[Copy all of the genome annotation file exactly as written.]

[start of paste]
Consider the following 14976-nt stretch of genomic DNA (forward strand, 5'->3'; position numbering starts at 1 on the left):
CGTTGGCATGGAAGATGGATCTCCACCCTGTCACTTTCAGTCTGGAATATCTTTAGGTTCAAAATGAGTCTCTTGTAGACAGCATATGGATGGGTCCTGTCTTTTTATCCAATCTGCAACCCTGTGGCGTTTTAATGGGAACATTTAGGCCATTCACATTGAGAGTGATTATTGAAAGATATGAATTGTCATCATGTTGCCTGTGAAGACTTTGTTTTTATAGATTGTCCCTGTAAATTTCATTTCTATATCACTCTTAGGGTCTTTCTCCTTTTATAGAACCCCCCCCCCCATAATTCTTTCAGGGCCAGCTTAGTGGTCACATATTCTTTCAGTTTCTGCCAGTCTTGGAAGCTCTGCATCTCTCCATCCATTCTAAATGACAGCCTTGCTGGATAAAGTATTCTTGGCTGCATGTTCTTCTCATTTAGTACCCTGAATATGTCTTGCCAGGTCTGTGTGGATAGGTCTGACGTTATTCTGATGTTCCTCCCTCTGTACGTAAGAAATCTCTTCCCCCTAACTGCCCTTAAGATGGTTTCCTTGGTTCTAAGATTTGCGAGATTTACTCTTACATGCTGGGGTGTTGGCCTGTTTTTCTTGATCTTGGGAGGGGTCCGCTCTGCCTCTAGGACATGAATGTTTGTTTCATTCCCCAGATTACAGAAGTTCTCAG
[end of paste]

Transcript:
Consider the following 14976-nt stretch of genomic DNA (forward strand, 5'->3'; position numbering starts at 1 on the left):
CGTTGGCATGGAAGATGGATCTCCACCCTGTCACTTTCAGTCTGGAATATCTTTAGGTTCAAAATGAGTCTCTTGTAGACAGCATATGGATGGGTCCTGTCTTTTTATCCAATCTGCAACCCTGTGGCGTTTTAATGGGAACATTTAGGCCATTCACATTGAGAGTGATTATTGAAAGATATGAATTGTCATCATGTTGCCTGTGAAGACTTTGTTTTTATAGATTGTCCCTGTAAATTTCATTTCTATATCACTCTTAGGGTCTTTCTCCTTTTATAGAACCCCCCCCCCCATAATTCTTTCAGGGCCAGCTTAGTGGTCACATATTCTTTCAGTTTCTGCCAGTCTTGGAAGCTCTGCATCTCTCCATCCATTCTAAATGACAGCCTTGCTGGATAAAGTATTCTTGGCTGCATGTTCTTCTCATTTAGTACCCTGAATATGTCTTGCCAGGTCTGTGTGGATAGGTCTGACGTTATTCTGATGTTCCTCCCTCTGTACGTAAGAAATCTCTTCCCCCTAACTGCCCTTAAGATGGTTTCCTTGGTTCTAAGATTTGCGAGATTTACTCTTACATGCTGGGGTGTTGGCCTGTTTTTCTTGATCTTGGGAGGGGTCCGCTCTGCCTCTAGGACATGAATGTTTGTTTCATTCCCCAGATTACAGAAGTTCTCAG